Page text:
There is a little tool that many people can use to get money back from companies they have paid, then never received the goods or services paid for. It is called Section 75 of The Credit Consumer Act 1974.
The law was put into place as protection for the consumer, it is not a case that your credit provider is doing you a favour, they are equally liable for the money if anything goes wrong. There are certain rules that govern this, provided you have paid using your credit card any sum over £100 you are covered for the full amount up to £30,000, even if you paid the balance by cheque or transfer.
Where I have seen this has been mainly in the holiday ownership area, mostly with resale companies. How many of you have paid a company to sell your timeshare only to find that in a year’s time they have disappeared?
If this is the case you can claim this back from your credit card company, as they are “jointly and severally liable”. The criteria for this claim is you have never received the goods or services promised, i.e. the sale of your timeshare. The company is no longer around or has gone into liquidation and or it was a fraudulent transaction under timeshare directives. This last point is using the EU Timeshare Directives about resale companies taking upfront fees, this is not allowed, the same as taking deposits within the cooling off period.
Many companies get around this by saying it is a marketing fee, in order to put your timeshare on a higher profile. Even RDO & TATOC members use this. To me it is still taking upfront fees to sell your timeshare. But this is obviously a point for those with legal brains to argue. At the end of the day there is no resale market, just look on ebay, people cannot even give them away.
Another area that section 75 has been successful, is with the various holiday clubs that have been around. Several years ago Incentive leisure Group / DWVC and Club Class were taken out of business by the authorities in the UK. Many people had paid thousands to join these so called clubs with the view of being free from their timeshare and maintenance.
Once the forced liquidations were made public, there was a flurry of activity surrounding section 75 claims. Many operations suddenly appeared saying they could get your money back if you had paid by credit card. Many of these “claims” companies may have even been set up by ex employees of the holiday clubs, using data they had kept.
Most were taking an upfront fee to get the claim started, then there would be a sizable percentage to be paid when the claim went through, usually around 40%. Many consumers went for this and found that the claim was rejected, or had not even been submitted. Many of these companies did not even accept credit card payments, they wanted bank transfers, cheques and even a western union to pay them. These are companies that are supposedly doing claims against credit card companies! Well, no claim can be made against them.
Remember for there to be a claim the payment must be to the company you are dealing with, when you check your receipt and the name is different, check what the relationship is between them. Are they part of the same company? If this is not forthcoming cancel the transaction immediately. Many companies will use a third party who is not part of their group. This then makes a claim very difficult, also never use PayPal even if using your card, they are a third party provider, as far as your card issuer is concerned the transaction is with PayPal and so they are no longer liable.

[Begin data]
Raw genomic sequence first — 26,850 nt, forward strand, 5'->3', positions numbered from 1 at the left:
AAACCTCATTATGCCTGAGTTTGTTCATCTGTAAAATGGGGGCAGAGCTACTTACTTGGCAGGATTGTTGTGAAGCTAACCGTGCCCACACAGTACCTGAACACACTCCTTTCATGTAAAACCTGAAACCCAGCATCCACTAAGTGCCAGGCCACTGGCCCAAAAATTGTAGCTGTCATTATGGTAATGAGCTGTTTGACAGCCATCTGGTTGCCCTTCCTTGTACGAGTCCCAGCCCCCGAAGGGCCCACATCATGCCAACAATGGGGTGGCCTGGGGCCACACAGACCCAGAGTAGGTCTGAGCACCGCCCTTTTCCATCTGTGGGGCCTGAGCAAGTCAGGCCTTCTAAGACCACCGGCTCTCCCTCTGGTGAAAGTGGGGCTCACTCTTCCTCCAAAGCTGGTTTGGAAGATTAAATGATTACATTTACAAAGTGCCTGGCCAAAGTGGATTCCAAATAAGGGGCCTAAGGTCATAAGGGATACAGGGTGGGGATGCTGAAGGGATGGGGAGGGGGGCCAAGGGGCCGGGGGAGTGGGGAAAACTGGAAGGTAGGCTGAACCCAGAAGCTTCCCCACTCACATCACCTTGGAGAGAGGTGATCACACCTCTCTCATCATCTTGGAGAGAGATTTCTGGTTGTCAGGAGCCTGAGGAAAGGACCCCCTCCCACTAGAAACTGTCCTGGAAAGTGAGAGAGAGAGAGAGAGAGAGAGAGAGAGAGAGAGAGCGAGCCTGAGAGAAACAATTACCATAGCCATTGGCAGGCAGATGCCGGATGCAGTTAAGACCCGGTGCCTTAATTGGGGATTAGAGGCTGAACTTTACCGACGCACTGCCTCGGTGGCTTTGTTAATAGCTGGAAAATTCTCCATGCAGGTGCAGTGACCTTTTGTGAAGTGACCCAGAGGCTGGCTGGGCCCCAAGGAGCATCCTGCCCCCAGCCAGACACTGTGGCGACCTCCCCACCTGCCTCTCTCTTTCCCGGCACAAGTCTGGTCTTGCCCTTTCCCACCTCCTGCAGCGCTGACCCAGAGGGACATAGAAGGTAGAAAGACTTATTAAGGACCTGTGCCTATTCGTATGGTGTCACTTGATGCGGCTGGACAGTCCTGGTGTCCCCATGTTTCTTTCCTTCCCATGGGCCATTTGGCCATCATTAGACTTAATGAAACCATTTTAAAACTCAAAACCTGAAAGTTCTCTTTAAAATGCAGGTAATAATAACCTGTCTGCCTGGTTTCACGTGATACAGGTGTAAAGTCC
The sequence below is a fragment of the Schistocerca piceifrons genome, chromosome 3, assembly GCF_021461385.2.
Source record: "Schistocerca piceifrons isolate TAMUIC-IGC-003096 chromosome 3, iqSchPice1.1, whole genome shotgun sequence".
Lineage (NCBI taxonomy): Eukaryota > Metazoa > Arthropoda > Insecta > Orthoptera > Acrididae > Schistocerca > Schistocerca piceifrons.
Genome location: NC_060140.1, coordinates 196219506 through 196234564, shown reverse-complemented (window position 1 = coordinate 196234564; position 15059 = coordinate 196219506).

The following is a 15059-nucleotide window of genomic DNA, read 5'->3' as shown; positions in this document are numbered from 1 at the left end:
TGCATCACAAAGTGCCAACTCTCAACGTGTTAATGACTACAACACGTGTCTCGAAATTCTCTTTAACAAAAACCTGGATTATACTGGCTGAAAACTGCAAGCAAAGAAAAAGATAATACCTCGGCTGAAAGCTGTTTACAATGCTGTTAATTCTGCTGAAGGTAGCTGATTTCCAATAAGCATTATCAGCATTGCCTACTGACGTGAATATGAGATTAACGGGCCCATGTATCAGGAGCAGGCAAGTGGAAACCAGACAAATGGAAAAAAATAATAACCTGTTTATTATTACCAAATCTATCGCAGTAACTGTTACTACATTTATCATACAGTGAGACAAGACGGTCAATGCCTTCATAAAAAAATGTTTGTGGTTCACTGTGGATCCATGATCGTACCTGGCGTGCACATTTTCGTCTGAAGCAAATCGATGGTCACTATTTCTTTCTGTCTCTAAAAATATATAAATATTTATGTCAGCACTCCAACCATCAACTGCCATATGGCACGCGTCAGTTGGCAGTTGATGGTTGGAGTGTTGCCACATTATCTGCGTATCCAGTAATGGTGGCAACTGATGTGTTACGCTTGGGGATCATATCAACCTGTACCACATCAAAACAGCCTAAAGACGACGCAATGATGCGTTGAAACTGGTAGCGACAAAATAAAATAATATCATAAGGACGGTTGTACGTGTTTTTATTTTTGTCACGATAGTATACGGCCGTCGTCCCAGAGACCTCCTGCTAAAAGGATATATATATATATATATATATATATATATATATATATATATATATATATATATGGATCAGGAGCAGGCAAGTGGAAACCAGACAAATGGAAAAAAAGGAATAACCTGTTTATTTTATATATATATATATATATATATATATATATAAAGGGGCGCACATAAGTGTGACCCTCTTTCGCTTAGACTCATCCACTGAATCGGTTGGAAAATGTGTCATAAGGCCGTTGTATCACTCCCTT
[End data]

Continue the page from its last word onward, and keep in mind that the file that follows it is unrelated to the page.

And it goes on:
There is also a time limit for making a claim, you have six years to submit the claim from the time of the transaction. Where I have seen this time extended has been in a case where the claimant had no idea the company had gone bust. On this occasion the card company did allow a claim, but this is not always the way.
If when you make a claim and it is rejected by the card company, you have a right to appeal this decision with the Financial Ombudsman. This is an independent body set up to oversee the process. In many instances a claim has been rejected but the Ombudsman has overturned the ruling and given the claim.
Remember you can do the claim yourself, three links have been provided at the end of this article that explain the process and also provide template letters to submit a claim. The first is Money Saving Expert, we all know of Martin Lewis, a leading campaigner in consumer rights the other is the well known and trusted Which Magazine. The third is for the Financial Ombudsman. They are very good sources of information, you may even be able to get help from your local CAB and even check with your bank or credit card provider.
If you decide to use a third party to process your claim, do your homework.
- Are they a registered company?
- How long have they been in business?
- Do they have their own credit card facilities?
- Can they provide proof of success?
- What is their fee, i.e. upfront payment, no win no fee and what percentage do they take?
Another area to check is the official registrations for companies dealing with claims. Some claims companies do not need to be registered with the FSA (Financial Services Authority) or the Ministry of Justice (Claims Management). These may be legitimate but to be safe, try for one that is regulated, go on the internet and check registration numbers, don’t just believe them because they are quoted, better safe than sorry.
Follow these links for full information, yes, it can be a difficult process, but with perseverance you may just get your money back.
If you have any questions or need help in checking any company you may be thinking of dealing with Inside Timeshare is here to help. If we do not know the answer we can point you in the right direction.